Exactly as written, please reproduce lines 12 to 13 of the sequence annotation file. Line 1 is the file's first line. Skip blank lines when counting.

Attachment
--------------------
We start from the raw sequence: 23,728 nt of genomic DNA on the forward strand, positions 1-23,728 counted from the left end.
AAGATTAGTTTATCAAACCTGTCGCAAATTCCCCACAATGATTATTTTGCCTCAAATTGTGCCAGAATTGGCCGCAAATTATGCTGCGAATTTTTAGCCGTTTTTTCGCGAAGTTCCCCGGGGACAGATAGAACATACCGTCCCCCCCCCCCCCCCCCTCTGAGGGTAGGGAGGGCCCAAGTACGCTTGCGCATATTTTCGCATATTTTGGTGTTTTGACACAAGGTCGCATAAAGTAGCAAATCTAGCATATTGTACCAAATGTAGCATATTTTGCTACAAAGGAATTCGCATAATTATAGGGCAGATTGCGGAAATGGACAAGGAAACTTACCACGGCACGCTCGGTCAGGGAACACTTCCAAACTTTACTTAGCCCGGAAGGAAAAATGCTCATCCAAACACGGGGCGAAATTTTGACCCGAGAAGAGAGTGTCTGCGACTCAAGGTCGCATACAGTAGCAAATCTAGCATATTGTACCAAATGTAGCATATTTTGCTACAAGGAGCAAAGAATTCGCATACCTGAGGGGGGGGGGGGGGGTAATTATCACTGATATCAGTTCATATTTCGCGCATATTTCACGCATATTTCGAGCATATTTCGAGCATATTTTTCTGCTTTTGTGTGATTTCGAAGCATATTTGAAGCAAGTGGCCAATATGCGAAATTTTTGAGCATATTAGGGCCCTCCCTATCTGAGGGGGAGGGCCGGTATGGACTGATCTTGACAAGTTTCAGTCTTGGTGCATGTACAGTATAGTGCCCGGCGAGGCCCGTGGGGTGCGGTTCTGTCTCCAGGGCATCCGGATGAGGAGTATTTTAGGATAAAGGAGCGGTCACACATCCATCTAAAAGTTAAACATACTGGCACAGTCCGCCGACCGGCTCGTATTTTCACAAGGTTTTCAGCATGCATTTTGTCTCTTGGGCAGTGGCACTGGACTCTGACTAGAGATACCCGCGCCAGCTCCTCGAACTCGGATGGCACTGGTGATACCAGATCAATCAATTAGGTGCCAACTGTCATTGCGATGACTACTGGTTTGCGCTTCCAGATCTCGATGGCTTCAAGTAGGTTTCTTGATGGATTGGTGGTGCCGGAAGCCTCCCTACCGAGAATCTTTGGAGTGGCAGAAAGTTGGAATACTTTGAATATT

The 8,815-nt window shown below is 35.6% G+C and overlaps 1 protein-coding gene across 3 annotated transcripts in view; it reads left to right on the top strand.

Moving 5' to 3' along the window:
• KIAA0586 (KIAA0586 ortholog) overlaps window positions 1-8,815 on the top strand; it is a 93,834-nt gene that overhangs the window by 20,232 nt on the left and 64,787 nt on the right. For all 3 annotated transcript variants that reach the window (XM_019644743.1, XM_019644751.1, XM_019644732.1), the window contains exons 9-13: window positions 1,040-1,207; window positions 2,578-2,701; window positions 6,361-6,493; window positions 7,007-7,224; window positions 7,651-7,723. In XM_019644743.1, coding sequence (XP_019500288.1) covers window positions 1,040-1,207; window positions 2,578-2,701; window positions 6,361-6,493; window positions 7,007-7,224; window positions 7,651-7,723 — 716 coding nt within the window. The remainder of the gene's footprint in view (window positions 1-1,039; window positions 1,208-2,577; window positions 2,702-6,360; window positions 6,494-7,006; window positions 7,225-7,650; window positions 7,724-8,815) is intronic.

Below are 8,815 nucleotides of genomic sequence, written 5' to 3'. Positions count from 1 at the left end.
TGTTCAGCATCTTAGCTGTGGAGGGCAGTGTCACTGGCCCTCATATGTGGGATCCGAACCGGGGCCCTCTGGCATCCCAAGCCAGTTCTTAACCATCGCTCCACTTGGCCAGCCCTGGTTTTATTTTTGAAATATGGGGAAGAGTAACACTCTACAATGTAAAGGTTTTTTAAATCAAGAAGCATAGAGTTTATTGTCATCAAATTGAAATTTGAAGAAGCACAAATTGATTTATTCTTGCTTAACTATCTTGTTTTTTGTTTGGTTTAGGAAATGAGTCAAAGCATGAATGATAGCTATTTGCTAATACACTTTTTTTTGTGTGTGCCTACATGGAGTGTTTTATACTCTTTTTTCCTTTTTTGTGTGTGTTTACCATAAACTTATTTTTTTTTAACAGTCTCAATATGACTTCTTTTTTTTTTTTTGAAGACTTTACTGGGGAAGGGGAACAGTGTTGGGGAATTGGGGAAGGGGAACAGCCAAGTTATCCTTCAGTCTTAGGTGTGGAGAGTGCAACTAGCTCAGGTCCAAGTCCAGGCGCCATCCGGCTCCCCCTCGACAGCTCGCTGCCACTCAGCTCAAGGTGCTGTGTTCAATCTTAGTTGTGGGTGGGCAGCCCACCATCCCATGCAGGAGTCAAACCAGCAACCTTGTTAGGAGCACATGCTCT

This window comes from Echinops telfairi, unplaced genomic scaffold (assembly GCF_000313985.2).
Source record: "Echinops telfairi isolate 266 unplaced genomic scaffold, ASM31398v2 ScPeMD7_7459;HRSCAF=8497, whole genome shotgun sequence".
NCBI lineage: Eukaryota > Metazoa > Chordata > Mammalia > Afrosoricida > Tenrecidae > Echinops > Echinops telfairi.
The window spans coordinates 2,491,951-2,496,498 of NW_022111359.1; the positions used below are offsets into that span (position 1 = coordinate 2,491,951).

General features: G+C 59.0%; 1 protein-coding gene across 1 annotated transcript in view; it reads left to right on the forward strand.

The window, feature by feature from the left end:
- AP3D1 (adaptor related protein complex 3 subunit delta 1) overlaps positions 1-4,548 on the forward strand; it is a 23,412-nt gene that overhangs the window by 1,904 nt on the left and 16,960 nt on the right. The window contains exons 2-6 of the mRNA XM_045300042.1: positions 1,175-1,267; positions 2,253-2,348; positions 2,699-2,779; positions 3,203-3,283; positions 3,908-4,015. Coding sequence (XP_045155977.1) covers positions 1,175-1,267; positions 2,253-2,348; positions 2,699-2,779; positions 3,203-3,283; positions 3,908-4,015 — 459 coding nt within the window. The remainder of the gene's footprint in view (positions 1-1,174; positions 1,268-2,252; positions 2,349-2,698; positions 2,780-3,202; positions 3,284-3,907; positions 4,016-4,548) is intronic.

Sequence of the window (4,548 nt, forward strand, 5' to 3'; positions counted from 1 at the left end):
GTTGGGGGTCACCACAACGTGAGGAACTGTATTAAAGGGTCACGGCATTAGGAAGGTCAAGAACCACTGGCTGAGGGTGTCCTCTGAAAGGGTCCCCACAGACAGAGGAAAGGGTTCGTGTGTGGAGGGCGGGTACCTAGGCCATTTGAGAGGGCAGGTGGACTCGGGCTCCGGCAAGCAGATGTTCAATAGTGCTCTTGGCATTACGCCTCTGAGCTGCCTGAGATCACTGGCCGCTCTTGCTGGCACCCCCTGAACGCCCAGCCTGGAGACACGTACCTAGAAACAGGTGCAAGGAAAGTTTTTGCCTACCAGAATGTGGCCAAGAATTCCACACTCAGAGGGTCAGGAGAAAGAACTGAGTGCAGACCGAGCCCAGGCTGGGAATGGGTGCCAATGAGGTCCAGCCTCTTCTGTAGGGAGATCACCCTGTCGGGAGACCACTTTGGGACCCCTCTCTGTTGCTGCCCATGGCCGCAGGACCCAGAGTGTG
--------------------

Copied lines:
General features: G+C 59.0%; 1 protein-coding gene across 1 annotated transcript in view; it reads left to right on the forward strand.

The window, feature by feature from the left end: